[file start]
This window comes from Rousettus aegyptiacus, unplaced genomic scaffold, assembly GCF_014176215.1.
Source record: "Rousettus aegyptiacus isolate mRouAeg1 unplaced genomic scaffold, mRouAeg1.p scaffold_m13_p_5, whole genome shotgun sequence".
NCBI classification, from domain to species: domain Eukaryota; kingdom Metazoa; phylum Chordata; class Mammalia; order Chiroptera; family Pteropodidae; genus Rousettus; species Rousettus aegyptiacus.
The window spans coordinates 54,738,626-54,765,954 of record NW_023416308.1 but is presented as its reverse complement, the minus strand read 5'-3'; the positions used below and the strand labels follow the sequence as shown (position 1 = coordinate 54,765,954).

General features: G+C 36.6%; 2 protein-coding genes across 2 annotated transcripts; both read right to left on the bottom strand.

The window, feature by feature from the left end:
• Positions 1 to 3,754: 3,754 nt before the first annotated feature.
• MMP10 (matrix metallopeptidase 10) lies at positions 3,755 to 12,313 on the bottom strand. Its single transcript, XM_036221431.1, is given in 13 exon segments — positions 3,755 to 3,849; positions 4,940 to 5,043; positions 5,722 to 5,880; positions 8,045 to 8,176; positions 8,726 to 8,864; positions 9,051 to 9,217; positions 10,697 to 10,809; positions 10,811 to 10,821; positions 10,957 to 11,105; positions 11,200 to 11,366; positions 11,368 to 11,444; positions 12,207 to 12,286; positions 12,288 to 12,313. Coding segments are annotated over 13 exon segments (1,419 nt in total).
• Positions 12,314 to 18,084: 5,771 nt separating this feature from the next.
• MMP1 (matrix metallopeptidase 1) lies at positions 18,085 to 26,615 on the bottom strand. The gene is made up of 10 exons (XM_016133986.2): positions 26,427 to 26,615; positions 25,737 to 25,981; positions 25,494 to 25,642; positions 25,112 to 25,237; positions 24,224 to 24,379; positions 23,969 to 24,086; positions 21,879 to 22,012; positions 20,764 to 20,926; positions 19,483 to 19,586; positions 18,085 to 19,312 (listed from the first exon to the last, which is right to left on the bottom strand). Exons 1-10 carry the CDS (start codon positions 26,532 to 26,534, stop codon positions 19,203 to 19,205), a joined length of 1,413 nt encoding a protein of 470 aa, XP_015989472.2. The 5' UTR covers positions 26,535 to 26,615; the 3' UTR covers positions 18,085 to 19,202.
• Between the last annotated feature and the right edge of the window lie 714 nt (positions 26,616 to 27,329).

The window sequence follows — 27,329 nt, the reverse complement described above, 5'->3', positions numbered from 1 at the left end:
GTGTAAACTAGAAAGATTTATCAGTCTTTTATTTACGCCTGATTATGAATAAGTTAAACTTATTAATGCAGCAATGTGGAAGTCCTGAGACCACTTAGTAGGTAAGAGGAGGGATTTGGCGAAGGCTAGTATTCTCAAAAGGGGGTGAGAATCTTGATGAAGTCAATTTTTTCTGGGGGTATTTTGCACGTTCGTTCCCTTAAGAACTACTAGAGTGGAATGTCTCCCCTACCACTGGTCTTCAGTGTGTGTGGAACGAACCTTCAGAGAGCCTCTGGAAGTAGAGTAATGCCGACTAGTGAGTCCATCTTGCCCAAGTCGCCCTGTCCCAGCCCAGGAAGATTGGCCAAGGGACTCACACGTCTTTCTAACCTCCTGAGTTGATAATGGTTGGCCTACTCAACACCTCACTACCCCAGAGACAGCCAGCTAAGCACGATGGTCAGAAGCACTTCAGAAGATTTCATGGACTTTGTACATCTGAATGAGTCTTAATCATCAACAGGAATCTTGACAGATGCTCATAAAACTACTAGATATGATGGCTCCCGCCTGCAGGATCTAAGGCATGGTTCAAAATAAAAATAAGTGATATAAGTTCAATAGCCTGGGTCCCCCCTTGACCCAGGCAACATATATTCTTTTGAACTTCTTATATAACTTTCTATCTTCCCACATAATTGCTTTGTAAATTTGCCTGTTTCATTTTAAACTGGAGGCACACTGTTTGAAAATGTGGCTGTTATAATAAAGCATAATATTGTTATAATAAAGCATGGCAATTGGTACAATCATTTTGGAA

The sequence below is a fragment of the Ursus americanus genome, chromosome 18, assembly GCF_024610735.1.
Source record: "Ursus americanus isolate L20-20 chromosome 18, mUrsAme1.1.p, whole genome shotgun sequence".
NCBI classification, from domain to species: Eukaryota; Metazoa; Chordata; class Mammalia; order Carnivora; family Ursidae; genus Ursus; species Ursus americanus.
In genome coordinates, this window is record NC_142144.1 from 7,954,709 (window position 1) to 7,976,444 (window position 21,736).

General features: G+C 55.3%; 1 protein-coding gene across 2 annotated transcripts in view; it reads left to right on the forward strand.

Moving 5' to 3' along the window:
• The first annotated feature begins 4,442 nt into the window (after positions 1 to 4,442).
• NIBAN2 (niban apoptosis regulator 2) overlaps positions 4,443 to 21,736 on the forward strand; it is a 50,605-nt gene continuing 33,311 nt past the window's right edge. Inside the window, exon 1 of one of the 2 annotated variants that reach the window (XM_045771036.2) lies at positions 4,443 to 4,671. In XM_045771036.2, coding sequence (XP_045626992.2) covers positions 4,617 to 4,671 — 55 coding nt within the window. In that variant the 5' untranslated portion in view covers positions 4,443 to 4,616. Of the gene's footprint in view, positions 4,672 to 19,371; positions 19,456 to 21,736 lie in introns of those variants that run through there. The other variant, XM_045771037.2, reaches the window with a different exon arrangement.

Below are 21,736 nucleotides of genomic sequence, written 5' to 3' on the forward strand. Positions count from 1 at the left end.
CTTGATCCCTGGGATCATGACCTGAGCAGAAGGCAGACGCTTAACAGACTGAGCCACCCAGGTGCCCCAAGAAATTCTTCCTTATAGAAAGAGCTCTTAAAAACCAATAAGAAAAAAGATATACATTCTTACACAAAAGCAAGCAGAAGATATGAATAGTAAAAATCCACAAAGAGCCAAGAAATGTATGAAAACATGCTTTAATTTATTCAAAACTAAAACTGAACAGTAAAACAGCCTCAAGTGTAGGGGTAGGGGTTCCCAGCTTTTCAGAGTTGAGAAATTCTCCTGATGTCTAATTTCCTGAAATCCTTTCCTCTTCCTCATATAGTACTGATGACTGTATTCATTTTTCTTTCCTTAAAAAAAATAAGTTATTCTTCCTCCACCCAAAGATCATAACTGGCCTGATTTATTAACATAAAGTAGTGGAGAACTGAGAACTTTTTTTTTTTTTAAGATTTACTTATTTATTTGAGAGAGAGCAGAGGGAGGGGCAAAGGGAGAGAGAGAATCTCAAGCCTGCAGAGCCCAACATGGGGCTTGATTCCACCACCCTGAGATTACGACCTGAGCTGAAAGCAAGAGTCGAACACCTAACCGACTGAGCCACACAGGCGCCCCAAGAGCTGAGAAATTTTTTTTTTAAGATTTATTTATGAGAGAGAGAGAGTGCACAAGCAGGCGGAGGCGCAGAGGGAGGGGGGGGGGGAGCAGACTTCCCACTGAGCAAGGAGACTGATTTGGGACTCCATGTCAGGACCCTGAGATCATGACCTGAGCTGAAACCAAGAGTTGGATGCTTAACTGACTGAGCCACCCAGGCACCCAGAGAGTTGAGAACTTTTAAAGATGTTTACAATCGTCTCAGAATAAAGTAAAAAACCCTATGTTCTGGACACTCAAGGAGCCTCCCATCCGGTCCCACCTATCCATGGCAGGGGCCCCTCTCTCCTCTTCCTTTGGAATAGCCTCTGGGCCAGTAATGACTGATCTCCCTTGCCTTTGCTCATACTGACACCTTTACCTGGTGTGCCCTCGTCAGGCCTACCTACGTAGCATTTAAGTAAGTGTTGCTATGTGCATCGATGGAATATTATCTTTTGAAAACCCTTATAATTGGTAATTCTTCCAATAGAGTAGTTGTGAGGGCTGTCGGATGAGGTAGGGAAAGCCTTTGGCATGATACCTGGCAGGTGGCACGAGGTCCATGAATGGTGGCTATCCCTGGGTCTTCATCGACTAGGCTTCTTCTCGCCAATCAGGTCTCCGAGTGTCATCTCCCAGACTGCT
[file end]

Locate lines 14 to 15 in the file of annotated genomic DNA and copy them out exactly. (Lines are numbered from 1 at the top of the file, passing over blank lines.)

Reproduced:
The sequence below is a fragment of the Ursus americanus genome, chromosome 18, assembly GCF_024610735.1.
Source record: "Ursus americanus isolate L20-20 chromosome 18, mUrsAme1.1.p, whole genome shotgun sequence".